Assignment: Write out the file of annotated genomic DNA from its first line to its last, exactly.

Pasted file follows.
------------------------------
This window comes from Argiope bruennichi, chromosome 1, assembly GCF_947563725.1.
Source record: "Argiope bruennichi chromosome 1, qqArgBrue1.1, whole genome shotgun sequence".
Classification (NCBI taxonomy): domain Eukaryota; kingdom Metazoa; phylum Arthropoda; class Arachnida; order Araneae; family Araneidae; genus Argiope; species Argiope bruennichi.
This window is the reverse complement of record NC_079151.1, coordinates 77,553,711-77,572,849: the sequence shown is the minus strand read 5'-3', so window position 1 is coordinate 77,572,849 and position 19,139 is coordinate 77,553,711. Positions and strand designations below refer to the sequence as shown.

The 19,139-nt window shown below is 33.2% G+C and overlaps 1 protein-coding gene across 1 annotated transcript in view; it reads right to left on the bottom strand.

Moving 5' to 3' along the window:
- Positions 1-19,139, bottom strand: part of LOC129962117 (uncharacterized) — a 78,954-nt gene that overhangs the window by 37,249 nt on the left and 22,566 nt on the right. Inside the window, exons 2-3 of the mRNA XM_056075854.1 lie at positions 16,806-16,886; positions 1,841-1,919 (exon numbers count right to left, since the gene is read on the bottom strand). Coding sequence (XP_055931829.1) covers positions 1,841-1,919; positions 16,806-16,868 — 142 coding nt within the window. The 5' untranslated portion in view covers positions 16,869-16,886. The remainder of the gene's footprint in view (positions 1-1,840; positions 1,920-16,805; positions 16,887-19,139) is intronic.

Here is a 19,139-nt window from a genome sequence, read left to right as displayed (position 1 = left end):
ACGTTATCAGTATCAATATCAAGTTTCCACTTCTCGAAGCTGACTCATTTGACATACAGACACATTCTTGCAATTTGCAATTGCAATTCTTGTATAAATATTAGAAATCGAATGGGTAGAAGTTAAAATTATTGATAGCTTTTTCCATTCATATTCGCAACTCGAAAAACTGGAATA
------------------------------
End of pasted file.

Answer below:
This window comes from Argiope bruennichi, chromosome 1, assembly GCF_947563725.1.
Source record: "Argiope bruennichi chromosome 1, qqArgBrue1.1, whole genome shotgun sequence".
Classification (NCBI taxonomy): domain Eukaryota; kingdom Metazoa; phylum Arthropoda; class Arachnida; order Araneae; family Araneidae; genus Argiope; species Argiope bruennichi.
This window is the reverse complement of record NC_079151.1, coordinates 77,553,711-77,572,849: the sequence shown is the minus strand read 5'-3', so window position 1 is coordinate 77,572,849 and position 19,139 is coordinate 77,553,711. Positions and strand designations below refer to the sequence as shown.

The 19,139-nt window shown below is 33.2% G+C and overlaps 1 protein-coding gene across 1 annotated transcript in view; it reads right to left on the bottom strand.

Moving 5' to 3' along the window:
- Positions 1-19,139, bottom strand: part of LOC129962117 (uncharacterized) — a 78,954-nt gene that overhangs the window by 37,249 nt on the left and 22,566 nt on the right. Inside the window, exons 2-3 of the mRNA XM_056075854.1 lie at positions 16,806-16,886; positions 1,841-1,919 (exon numbers count right to left, since the gene is read on the bottom strand). Coding sequence (XP_055931829.1) covers positions 1,841-1,919; positions 16,806-16,868 — 142 coding nt within the window. The 5' untranslated portion in view covers positions 16,869-16,886. The remainder of the gene's footprint in view (positions 1-1,840; positions 1,920-16,805; positions 16,887-19,139) is intronic.

Here is a 19,139-nt window from a genome sequence, read left to right as displayed (position 1 = left end):
ACGTTATCAGTATCAATATCAAGTTTCCACTTCTCGAAGCTGACTCATTTGACATACAGACACATTCTTGCAATTTGCAATTGCAATTCTTGTATAAATATTAGAAATCGAATGGGTAGAAGTTAAAATTATTGATAGCTTTTTCCATTCATATTCGCAACTCGAAAAACTGGAATA